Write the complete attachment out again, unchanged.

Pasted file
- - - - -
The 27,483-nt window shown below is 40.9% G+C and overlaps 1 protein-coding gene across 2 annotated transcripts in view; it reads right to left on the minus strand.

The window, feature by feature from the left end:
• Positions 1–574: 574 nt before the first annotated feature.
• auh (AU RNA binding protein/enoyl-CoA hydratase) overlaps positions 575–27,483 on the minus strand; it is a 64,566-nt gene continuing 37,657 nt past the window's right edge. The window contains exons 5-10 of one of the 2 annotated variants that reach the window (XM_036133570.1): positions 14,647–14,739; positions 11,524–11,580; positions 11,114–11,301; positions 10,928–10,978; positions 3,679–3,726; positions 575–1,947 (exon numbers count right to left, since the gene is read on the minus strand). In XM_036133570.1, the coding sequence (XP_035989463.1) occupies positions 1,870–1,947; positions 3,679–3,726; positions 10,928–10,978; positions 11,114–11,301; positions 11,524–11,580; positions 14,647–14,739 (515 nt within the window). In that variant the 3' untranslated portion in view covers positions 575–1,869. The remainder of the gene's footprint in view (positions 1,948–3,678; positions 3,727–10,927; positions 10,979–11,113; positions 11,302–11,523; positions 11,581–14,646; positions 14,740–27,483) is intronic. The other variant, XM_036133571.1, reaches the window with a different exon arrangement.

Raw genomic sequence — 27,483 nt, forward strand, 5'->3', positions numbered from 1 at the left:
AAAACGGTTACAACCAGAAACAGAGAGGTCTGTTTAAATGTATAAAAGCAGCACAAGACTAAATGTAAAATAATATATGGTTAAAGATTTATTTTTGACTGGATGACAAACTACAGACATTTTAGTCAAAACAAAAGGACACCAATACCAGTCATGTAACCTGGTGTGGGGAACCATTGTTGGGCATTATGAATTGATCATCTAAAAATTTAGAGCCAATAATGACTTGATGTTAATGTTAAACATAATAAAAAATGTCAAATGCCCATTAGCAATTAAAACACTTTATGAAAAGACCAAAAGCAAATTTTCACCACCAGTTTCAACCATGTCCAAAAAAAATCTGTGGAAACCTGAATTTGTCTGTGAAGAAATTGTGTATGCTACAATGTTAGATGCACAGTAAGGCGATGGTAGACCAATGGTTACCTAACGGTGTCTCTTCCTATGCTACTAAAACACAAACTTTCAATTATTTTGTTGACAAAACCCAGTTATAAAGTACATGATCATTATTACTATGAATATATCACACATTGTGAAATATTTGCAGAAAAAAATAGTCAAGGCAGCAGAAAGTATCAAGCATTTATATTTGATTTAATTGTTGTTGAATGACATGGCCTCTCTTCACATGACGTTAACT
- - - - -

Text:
The 27,483-nt window shown below is 40.9% G+C and overlaps 1 protein-coding gene across 2 annotated transcripts in view; it reads right to left on the minus strand.

The window, feature by feature from the left end:
• Positions 1–574: 574 nt before the first annotated feature.
• auh (AU RNA binding protein/enoyl-CoA hydratase) overlaps positions 575–27,483 on the minus strand; it is a 64,566-nt gene continuing 37,657 nt past the window's right edge. The window contains exons 5-10 of one of the 2 annotated variants that reach the window (XM_036133570.1): positions 14,647–14,739; positions 11,524–11,580; positions 11,114–11,301; positions 10,928–10,978; positions 3,679–3,726; positions 575–1,947 (exon numbers count right to left, since the gene is read on the minus strand). In XM_036133570.1, the coding sequence (XP_035989463.1) occupies positions 1,870–1,947; positions 3,679–3,726; positions 10,928–10,978; positions 11,114–11,301; positions 11,524–11,580; positions 14,647–14,739 (515 nt within the window). In that variant the 3' untranslated portion in view covers positions 575–1,869. The remainder of the gene's footprint in view (positions 1,948–3,678; positions 3,727–10,927; positions 10,979–11,113; positions 11,302–11,523; positions 11,581–14,646; positions 14,740–27,483) is intronic. The other variant, XM_036133571.1, reaches the window with a different exon arrangement.

Raw genomic sequence — 27,483 nt, forward strand, 5'->3', positions numbered from 1 at the left:
AAAACGGTTACAACCAGAAACAGAGAGGTCTGTTTAAATGTATAAAAGCAGCACAAGACTAAATGTAAAATAATATATGGTTAAAGATTTATTTTTGACTGGATGACAAACTACAGACATTTTAGTCAAAACAAAAGGACACCAATACCAGTCATGTAACCTGGTGTGGGGAACCATTGTTGGGCATTATGAATTGATCATCTAAAAATTTAGAGCCAATAATGACTTGATGTTAATGTTAAACATAATAAAAAATGTCAAATGCCCATTAGCAATTAAAACACTTTATGAAAAGACCAAAAGCAAATTTTCACCACCAGTTTCAACCATGTCCAAAAAAAATCTGTGGAAACCTGAATTTGTCTGTGAAGAAATTGTGTATGCTACAATGTTAGATGCACAGTAAGGCGATGGTAGACCAATGGTTACCTAACGGTGTCTCTTCCTATGCTACTAAAACACAAACTTTCAATTATTTTGTTGACAAAACCCAGTTATAAAGTACATGATCATTATTACTATGAATATATCACACATTGTGAAATATTTGCAGAAAAAAATAGTCAAGGCAGCAGAAAGTATCAAGCATTTATATTTGATTTAATTGTTGTTGAATGACATGGCCTCTCTTCACATGACGTTAACT